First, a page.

Vol II no. 12 June 10, 2003  
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Nuking Iraq

Alton Miller, who served as Press Secretary to Mayor Harold Washington, teaches “Politics and the Media” at Columbia College Chicago. He is also a member of PCG’s Board of Directors. His other commentaries are also available online.


We are occasionally praised for something good we have done. More frequently we are blamed for something bad we shouldn’t have done. But we never get credit for all the bad things we didn’t do. Is this fair?

In a spirit of tolerance, I’m willing to apply a looser standard to the right-wing ideologues who have set up shop in the nation’s capital, and to their cheerleaders in the increasingly shrill conservative media. So here’s my olive branch:

Let’s give credit where credit is due – the Bush team didn’t nuke Iraq.

They thought about it, and they talked about it, and they edged toward it – but they didn’t do it. Well, not exactly.

In fact, despite the concerns of most of our NATO allies, we did use depleted uranium munitions (I’ll call them DUMs, for short) in the 1991 Gulf War, then in Bosnia, and again in Bush’s 2003 war on Iraq. Radiation-related illnesses and deaths caused by our battlefield use of DUMs will plague the civilians and combatants on both sides for years to come.

But later for that. We should acknowledge that the Bush war planners stopped short of dropping the big one on Saddam. Two cheers for restraint.

Don’t think it was a no-brainer. According to military affairs analyst William M. Arkin, writing in the Los Angeles Times, a good deal of brainpower was devoted to thinking the unthinkable.

“At the U.S. Strategic Command (STRATCOM) in Omaha and inside planning cells of the Joint Chiefs of Staff,” Arkin wrote in January, “target lists are being scrutinized, options are being pondered and procedures are being tested to give nuclear armaments a role in the new U.S. doctrine of ‘preemption.’”

Arkin writes a regular column on military affairs, and has access to officials – including Pentagon dissidents – who confirmed that the Pentagon was tending toward what another national newspaper called “nuclear option creep.”

Two factors steered the strategists. First, the problem of mounting a credible deterrent to a regime threatened with destruction – “evil” people who were, in the planner’s scenarios at least, armed with weapons of mass destruction, and capable of any desperate act of revenge. If Saddam had WMDs, perhaps only even more dramatic WMDs would deter him from using them. Our government’s bipartisan policy of no nukes against non-nuclear countries makes an exception in the case of responding to attacks involving chemical or biological weapons.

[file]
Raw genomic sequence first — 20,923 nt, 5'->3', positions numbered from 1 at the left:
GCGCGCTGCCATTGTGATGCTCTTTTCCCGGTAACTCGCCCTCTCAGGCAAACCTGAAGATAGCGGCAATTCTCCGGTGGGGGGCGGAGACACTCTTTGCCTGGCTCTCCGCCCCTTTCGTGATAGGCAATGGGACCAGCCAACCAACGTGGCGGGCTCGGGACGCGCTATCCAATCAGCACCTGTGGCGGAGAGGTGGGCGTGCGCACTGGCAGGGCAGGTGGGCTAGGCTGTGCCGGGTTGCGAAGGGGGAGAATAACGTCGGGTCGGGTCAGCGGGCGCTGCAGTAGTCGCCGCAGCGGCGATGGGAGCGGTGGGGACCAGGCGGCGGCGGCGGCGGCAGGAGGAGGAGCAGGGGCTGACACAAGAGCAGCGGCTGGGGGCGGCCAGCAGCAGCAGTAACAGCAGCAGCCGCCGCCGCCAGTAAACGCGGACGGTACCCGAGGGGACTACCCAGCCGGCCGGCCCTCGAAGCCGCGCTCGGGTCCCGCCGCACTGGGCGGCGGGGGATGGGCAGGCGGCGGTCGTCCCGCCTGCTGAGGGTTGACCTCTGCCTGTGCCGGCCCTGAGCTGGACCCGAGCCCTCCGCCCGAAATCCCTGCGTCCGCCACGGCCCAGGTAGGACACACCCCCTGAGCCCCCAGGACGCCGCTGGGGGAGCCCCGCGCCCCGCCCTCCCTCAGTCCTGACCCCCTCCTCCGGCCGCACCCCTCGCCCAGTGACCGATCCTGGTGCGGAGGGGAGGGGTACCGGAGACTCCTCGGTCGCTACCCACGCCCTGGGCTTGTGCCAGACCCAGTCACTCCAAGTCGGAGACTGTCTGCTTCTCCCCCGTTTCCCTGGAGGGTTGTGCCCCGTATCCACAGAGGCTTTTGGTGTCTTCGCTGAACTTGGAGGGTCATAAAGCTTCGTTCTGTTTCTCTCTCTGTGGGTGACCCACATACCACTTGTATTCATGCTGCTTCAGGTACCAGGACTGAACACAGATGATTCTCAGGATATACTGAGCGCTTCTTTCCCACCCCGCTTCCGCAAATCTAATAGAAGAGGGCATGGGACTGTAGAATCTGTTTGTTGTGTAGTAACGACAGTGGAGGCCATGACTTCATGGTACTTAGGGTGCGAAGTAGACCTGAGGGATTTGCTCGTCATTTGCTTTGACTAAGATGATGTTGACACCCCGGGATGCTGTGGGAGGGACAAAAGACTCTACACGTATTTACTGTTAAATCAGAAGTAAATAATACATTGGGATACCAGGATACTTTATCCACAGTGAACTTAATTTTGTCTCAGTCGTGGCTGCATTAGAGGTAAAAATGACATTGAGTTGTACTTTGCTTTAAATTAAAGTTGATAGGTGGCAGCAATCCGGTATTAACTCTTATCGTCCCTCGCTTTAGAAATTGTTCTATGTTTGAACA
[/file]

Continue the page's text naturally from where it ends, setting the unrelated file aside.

The second factor was a practical one: perhaps only nuclear weapons would work against the really deep, “bomb-proof” bunkers we believed Saddam to have constructed. Conventional “bunker-busters” like the apocalyptic-sounding MOAB might penetrate to the bottom. But if Saddam were brewing bacteria down there, a conventional weapon might simply disperse the toxins, while a nuclear weapon would be more likely to incinerate the little buggers, along with the people who made them.

On their surface these are reasonable considerations. Or if not, they are at least understandable discussions for military planners to be engaged in. But the conversations are not taking place in an ivory tower, as hypotheticals. The talk of nuclear options is problematic on its face, and the moreso when it takes place in an environment where propaganda has impaired critical thinking, and where mendacity has become a legitimate mode of political discourse.

Back in the early ‘60s, when Khruschev and Kennedy rattled nukes over Berlin and Cuba, the self-styled “futurologist” Herman Kahn coined an expression with the title of his book, Thinking About the Unthinkable (1962). But it was his On Thermonuclear War (1961) that first rocked the establishment and, some argued, lowered the threshhold for nuclear war by treating it not like a form of madness but a policy option. (Herman Kahn became the model for Stanley Kubrick’s Dr. Strangelove.)

In the present climate, when blind patriotism trumps intelligent discernment of political and economic causes and effects, the degraded discourse favored by the Bush administration is more than a discomfort to liberals’ sensitivities. These guys have nuclear weapons. They also possess the capacity to justify anything for at least fifteen minutes, and the effrontery to ignore and outwait the squawks of those who call them bullies or liars.

They also see themselves as confronting – or positioning you and me to confront – an “Axis of Evil,” as part of a “War on Terrorism.” They claim we are facing enemies who respond only to brute force, and disdain the complexity of traditional international relationships and commitments. Even as our best friends are alienated, our worst enemies – some of them with nukes of their own – are taunted with rhetoric, with economic weapons, and, perhaps tomorrow, with U.S. troops.

Arkin expressed the concern of many U.S. military and civilians alike, that considering a nuclear option “moves nuclear weapons out of their long-established special category and lumps them in with all the other military options – from psychological warfare, covert operations and Special Forces to air power in all its other forms.”